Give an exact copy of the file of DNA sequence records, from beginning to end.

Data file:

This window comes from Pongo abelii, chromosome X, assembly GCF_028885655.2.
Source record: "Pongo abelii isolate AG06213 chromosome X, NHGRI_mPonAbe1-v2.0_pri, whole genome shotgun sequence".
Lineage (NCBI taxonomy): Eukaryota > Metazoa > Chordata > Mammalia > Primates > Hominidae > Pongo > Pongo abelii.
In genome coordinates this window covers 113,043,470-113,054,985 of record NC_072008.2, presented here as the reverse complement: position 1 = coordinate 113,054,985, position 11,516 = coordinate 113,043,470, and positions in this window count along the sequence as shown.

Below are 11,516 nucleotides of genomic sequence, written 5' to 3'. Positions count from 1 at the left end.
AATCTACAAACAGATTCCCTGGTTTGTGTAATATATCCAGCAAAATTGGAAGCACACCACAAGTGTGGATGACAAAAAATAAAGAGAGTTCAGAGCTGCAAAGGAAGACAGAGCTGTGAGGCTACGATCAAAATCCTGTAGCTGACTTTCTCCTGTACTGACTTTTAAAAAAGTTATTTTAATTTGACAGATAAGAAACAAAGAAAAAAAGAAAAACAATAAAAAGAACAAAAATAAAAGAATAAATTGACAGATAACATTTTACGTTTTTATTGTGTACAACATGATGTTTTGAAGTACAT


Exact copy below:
This window comes from Pongo abelii, chromosome X, assembly GCF_028885655.2.
Source record: "Pongo abelii isolate AG06213 chromosome X, NHGRI_mPonAbe1-v2.0_pri, whole genome shotgun sequence".
Lineage (NCBI taxonomy): Eukaryota > Metazoa > Chordata > Mammalia > Primates > Hominidae > Pongo > Pongo abelii.
In genome coordinates this window covers 113,043,470-113,054,985 of record NC_072008.2, presented here as the reverse complement: position 1 = coordinate 113,054,985, position 11,516 = coordinate 113,043,470, and positions in this window count along the sequence as shown.

Below are 11,516 nucleotides of genomic sequence, written 5' to 3'. Positions count from 1 at the left end.
AATCTACAAACAGATTCCCTGGTTTGTGTAATATATCCAGCAAAATTGGAAGCACACCACAAGTGTGGATGACAAAAAATAAAGAGAGTTCAGAGCTGCAAAGGAAGACAGAGCTGTGAGGCTACGATCAAAATCCTGTAGCTGACTTTCTCCTGTACTGACTTTTAAAAAAGTTATTTTAATTTGACAGATAAGAAACAAAGAAAAAAAGAAAAACAATAAAAAGAACAAAAATAAAAGAATAAATTGACAGATAACATTTTACGTTTTTATTGTGTACAACATGATGTTTTGAAGTACAT